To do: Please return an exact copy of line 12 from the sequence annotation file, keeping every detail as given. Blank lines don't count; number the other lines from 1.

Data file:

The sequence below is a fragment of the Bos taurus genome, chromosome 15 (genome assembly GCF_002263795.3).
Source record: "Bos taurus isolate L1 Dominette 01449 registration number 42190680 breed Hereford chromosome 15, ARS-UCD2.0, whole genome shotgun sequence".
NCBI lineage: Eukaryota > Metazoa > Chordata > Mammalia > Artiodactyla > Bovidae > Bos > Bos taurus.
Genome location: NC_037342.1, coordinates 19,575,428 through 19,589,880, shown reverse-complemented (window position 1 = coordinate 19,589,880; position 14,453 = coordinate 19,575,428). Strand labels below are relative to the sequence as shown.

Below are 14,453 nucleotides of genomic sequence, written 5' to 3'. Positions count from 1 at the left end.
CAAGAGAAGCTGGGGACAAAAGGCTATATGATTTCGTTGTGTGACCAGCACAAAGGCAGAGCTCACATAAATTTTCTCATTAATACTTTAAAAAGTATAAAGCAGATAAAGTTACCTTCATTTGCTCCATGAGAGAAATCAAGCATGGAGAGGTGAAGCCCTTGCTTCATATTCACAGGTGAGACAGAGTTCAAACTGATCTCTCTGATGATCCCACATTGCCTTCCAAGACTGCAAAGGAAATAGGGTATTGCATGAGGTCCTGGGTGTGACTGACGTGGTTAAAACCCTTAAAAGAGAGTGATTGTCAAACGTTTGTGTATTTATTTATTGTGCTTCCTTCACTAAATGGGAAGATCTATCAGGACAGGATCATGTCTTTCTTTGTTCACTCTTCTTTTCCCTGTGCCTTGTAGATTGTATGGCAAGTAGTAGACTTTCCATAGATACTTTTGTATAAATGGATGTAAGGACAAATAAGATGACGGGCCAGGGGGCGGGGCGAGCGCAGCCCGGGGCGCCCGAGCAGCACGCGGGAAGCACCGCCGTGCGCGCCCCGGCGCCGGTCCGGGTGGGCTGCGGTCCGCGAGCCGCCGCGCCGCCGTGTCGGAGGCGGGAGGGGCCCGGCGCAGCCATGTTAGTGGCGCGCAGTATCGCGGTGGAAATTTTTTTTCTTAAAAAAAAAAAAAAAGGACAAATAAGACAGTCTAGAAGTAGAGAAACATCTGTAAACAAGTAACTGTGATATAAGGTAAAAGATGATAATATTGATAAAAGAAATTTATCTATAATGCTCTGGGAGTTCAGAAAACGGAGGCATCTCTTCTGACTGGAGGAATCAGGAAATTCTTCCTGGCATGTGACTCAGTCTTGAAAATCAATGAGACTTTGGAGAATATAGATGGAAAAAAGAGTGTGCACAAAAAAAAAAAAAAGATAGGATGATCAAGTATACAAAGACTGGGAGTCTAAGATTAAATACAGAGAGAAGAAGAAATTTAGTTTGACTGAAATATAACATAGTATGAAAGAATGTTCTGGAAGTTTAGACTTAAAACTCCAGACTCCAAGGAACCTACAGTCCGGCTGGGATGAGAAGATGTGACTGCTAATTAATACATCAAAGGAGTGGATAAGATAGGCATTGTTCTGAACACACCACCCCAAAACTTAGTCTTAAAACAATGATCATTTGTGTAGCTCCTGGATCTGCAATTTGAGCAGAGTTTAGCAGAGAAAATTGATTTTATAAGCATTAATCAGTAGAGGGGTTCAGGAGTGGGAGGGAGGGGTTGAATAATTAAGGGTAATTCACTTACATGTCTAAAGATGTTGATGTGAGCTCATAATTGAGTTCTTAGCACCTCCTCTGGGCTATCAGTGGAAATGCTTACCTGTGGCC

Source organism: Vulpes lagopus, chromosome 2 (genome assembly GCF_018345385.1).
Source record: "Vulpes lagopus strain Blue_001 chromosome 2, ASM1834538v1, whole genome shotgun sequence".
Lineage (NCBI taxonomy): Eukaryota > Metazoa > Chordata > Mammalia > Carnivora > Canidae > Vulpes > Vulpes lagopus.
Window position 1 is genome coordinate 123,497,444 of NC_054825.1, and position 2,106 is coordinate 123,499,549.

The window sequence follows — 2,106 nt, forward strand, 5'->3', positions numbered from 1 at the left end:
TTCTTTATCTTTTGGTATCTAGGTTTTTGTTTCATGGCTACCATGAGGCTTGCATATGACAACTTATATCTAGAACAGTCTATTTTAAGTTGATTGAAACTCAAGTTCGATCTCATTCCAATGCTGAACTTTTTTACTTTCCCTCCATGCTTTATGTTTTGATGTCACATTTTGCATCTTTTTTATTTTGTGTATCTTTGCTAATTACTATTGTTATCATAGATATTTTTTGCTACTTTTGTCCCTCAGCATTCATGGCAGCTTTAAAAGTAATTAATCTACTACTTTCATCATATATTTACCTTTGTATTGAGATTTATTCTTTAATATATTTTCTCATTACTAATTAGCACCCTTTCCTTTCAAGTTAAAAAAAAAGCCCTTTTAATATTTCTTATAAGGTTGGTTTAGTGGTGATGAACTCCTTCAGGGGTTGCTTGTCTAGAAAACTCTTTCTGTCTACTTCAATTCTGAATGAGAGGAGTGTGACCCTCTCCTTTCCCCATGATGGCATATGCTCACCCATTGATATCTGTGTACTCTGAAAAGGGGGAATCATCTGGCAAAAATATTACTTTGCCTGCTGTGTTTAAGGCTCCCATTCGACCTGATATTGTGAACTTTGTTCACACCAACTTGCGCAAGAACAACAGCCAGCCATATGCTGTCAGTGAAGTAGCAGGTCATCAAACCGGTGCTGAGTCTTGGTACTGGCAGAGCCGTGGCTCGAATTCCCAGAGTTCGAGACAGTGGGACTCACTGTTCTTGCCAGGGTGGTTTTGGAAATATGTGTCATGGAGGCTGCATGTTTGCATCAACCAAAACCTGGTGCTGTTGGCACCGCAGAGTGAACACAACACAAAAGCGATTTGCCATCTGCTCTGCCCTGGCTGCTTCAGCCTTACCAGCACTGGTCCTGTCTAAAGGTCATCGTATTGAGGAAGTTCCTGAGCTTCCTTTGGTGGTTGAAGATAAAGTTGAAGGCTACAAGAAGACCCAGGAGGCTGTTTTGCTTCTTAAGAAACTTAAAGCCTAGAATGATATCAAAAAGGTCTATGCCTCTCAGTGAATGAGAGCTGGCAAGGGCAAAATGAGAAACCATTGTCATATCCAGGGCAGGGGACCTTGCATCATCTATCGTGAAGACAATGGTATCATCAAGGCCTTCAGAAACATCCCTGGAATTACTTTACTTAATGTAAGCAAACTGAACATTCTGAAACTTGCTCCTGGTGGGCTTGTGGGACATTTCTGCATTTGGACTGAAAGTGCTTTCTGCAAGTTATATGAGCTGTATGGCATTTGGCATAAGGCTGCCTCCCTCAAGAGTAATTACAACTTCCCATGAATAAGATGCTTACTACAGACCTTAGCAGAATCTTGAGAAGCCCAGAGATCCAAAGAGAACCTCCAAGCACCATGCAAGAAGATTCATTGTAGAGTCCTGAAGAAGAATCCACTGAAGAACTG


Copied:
TTCTTTATCTTTTGGTATCTAGGTTTTTGTTTCATGGCTACCATGAGGCTTGCATATGACAACTTATATCTAGAACAGTCTATTTTAAGTTGATTGAAACTCAAGTTCGATCTCATTCCAATGCTGAACTTTTTTACTTTCCCTCCATGCTTTATGTTTTGATGTCACATTTTGCATCTTTTTTATTTTGTGTATCTTTGCTAATTACTATTGTTATCATAGATATTTTTTGCTACTTTTGTCCCTCAGCATTCATGGCAGCTTTAAAAGTAATTAATCTACTACTTTCATCATATATTTACCTTTGTATTGAGATTTATTCTTTAATATATTTTCTCATTACTAATTAGCACCCTTTCCTTTCAAGTTAAAAAAAAAGCCCTTTTAATATTTCTTATAAGGTTGGTTTAGTGGTGATGAACTCCTTCAGGGGTTGCTTGTCTAGAAAACTCTTTCTGTCTACTTCAATTCTGAATGAGAGGAGTGTGACCCTCTCCTTTCCCCATGATGGCATATGCTCACCCATTGATATCTGTGTACTCTGAAAAGGGGGAATCATCTGGCAAAAATATTACTTTGCCTGCTGTGTTTAAGGCTCCCATTCGACCTGATATTGTGAACTTTGTTCACACCAACTTGCGCAAGAACAACAGCCAGCCATATGCTGTCAGTGAAGTAGCAGGTCATCAAACCGGTGCTGAGTCTTGGTACTGGCAGAGCCGTGGCTCGAATTCCCAGAGTTCGAGACAGTGGGACTCACTGTTCTTGCCAGGGTGGTTTTGGAAATATGTGTCATGGAGGCTGCATGTTTGCATCAACCAAAACCTGGTGCTGTTGGCACCGCAGAGTGAACACAACACAAAAGCGATTTGCCATCTGCTCTGCCCTGGCTGCTTCAGCCTTACCAGCACTGGTCCTGTCTAAAGGTCATCGTATTGAGGAAGTTCCTGAGCTTCCTTTGGTGGTTGAAGATAAAGTTGAAGGCTACAAGAAGACCCAGGAGGCTGTTTTGCTTCTTAAGAAACTTAAAGCCTAGAATGATATCAAAAAGGTCTATGCCTCTCAGTGAATGAGAGCTGGCAAGGGCAAAATGAGAAACCATTGTCATATCCAGGGCAGGGGACCTTGCATCATCTATCGTGAAGACAATGGTATCATCAAGGCCTTCAGAAACATCCCTGGAATTACTTTACTTAATGTAAGCAAACTGAACATTCTGAAACTTGCTCCTGGTGGGCTTGTGGGACATTTCTGCATTTGGACTGAAAGTGCTTTCTGCAAGTTATATGAGCTGTATGGCATTTGGCATAAGGCTGCCTCCCTCAAGAGTAATTACAACTTCCCATGAATAAGATGCTTACTACAGACCTTAGCAGAATCTTGAGAAGCCCAGAGATCCAAAGAGAACCTCCAAGCACCATGCAAGAAGATTCATTGTAGAGTCCTGAAGAAGAATCCACTGAAGAACTG